There is no denying it. In the upwards of eight years Canadian hard rockers Nickelback have dominated the radio and mainstream rock scene, they have done more than simply attain fame and wealth beyond imagination, they have also led a certain feel-good, high-fiving, booty-slapping dynasty in rock music that many have ever endearingly dubbed “Cock Rock.” The premise is simple: make music that is seriously FUN! Well get ready, 'cause Nickelback has just dropped another steaming pile of “fun” on your ears!
“Dark Horse,” album number six from Nickelback, sees the band taking their craft to a new level that can only be described in two ways: bold and irony-tastic. The band shows boldness by the truckload opening the album with a title like “Something in Your Mouth” (I certainly hope the addressee isn't talking- ) which shows the band shining like they never have before with greasy riffs galore, antiquated 80's synths, and lyrics that should qualify Chad Kroeger for Mensa membership. Yes, fun runs rampant through this outing with top-notch tunes like “Shaking Hands” with its manly “HEY''s and the fist-pumping energy of “S.E.X.,” both of which prove Chad Kroeger to be one of the most clever frontmen in rock music. The sexual innuendo in the former track is bloody brilliant “She'd take your money make it twice as hot as anyone can-She didn't make it this far by just shaking hands” (she obviously had good people skills). Also, the way he turns sex into an acronym in the following song is cooli-ooli-o. “S is for the simple need/E is for the ecstasy/X is just to mark the spot cause that's the one you really want!”
The band happens to rock out pretty hard on this record, thus, out of concern for the listener's well being, the band courteously provides some nice little rest stops like “I'd Come for you” and “Never Gonna Be Alone” which offer the listener ample time to use the bathroom, prepare a cup of noodles, or perhaps catch a brief nap. However, it's really on softer cuts like the first single, “Gotta Be Somebody” and “This Afternoon” where the band's ironic prowess gets to fully shine. If an uber-successful group that brings you a hit song about wanting to be a rockstar was not ironic enough for you, how does a single that sees the band's lead singer plaintively searching for meaning in his dreary, pathetic life of wealth, beer, and ladies sound? Sounds great to me, particularly through the hernia-like smoothness of Kroeger's pipes.
So what does this all amount to? Only what is unequivocally the group's most recent album to date! This is exactly the record you've been expecting to hear from Nickelback. This record, hands down, gets an F from me, not for fail ... for fan-friggen-tastic, or maybe just plain fun!
JEEZ! I know Silenius! Any way to all: this is the non edited version of the article that will appear in the paper. All it has received
is a quick look over by me, thus, I appreciated all the grammatical battery and have made most of the corrections with these
Fire and Ice- I agree with your comma suggestions on the second part, however I'm pretty sure my English teacher says
punctuation goes inside quotations if they're at the end.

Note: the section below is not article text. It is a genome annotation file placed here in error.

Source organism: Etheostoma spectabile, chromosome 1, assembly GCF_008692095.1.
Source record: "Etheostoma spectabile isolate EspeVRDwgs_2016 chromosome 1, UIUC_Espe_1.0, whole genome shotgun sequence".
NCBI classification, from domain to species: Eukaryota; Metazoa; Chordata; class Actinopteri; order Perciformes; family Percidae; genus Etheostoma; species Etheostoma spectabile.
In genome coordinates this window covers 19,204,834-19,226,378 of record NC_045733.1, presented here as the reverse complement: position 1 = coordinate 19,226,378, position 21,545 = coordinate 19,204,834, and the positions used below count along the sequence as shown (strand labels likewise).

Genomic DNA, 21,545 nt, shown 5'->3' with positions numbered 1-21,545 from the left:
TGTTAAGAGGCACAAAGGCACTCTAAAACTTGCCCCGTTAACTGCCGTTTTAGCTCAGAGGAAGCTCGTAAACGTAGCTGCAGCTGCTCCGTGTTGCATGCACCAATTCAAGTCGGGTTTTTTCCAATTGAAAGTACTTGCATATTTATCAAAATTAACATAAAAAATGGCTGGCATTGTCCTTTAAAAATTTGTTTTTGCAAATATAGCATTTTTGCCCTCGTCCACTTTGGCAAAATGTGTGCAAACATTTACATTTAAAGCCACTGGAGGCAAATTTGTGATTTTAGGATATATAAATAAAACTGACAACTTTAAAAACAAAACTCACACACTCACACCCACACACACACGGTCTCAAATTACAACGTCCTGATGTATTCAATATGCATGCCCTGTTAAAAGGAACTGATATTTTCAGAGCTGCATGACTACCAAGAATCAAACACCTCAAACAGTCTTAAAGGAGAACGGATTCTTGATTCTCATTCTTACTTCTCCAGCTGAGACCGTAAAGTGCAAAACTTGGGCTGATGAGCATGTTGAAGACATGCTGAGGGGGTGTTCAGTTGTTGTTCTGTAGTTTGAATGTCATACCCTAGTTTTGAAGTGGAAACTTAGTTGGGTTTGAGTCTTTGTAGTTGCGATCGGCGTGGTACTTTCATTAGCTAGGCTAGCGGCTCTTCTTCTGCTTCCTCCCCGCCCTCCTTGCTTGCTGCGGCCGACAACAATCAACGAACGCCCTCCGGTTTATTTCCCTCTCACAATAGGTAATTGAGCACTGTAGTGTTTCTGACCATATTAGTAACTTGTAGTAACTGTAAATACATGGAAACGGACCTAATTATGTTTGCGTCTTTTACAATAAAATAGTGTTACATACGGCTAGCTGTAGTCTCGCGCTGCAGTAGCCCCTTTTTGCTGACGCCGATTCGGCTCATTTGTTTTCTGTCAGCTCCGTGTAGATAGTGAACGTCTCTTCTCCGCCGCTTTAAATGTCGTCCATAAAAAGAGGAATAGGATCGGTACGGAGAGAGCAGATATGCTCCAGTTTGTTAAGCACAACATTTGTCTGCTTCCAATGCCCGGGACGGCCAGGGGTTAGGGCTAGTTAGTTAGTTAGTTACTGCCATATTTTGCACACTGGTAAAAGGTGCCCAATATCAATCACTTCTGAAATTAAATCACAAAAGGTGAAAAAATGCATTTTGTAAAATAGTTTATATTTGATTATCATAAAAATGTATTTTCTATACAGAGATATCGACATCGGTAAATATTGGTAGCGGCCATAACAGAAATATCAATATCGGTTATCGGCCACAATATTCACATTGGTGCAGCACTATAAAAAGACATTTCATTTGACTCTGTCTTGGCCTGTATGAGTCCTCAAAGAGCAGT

Britney Diva- Even if they are annoying the commas around Nickelback are correct in the same way you might say: My friend,
Jon, is going to the store.
Lastly, withintention- a good one, believe me. If you would like to read a treatise on why this album is abominable, look else
where. There is nothing wrong in my mind with doing a quick review like this if it properly accomplishes what it sets out to do
and I believe it certainly does. If you have any general questions about the album that I have not tended to in the review,
please feel free to ask ; )This Message Edited On 11.19.08
What the hell does that have to do with anything. And (if you're really gonna give me crap for starting a sentence with "and" I have
nothing more to say) fyi I go to BC.
Maybe everyone thinks I'm a moron for this, but it is meant to be a sarcastic review. I do get a little tired every so often of saying
"This is good because..." "I like this for reasons: xyz" and taking everything seriously. I tried something a little different and if it's soooo offensive to y'all I'll get the moderators to take it down. I love this site, but honestly I can't believe how rigid some of the
people are.This Message Edited On 11.19.08
Honestly, I have no intention of qualifying this review to any of you. If you happened to enjoy it on some level I'm glad. If not, I hardly care, that is unless you are vaguely constructive with your bashing.
I suppose various places expect certain types of reviews. This one was obviously not up to snuff for many of you, but it has been very well received by the people whose opinions actually matter to me (BC Heights Staff- Heights is a well respected paper in the greater Boston area) If you would like to mock this too, feel free.
Yes, punctuation does belong inside of quotation marks. However, HOWEVER! when you are using quotation marks to denote the title of something (ie. song, album, what have you) the punctuation goes outside of the quotations. Also, Britney Diva is correct, the commas are unnecessary and your example shows an aside as previously mentioned. I also just saw that this was already fixed, oops. None the less, this is easily the most sarcastic review I've ever read. I for one found it clever, although I agree that this is not the best method for a review. I want to know about the album, and while it can be entertaining, first and foremost I want to be informed. Those are my two cents, take em' or leave em'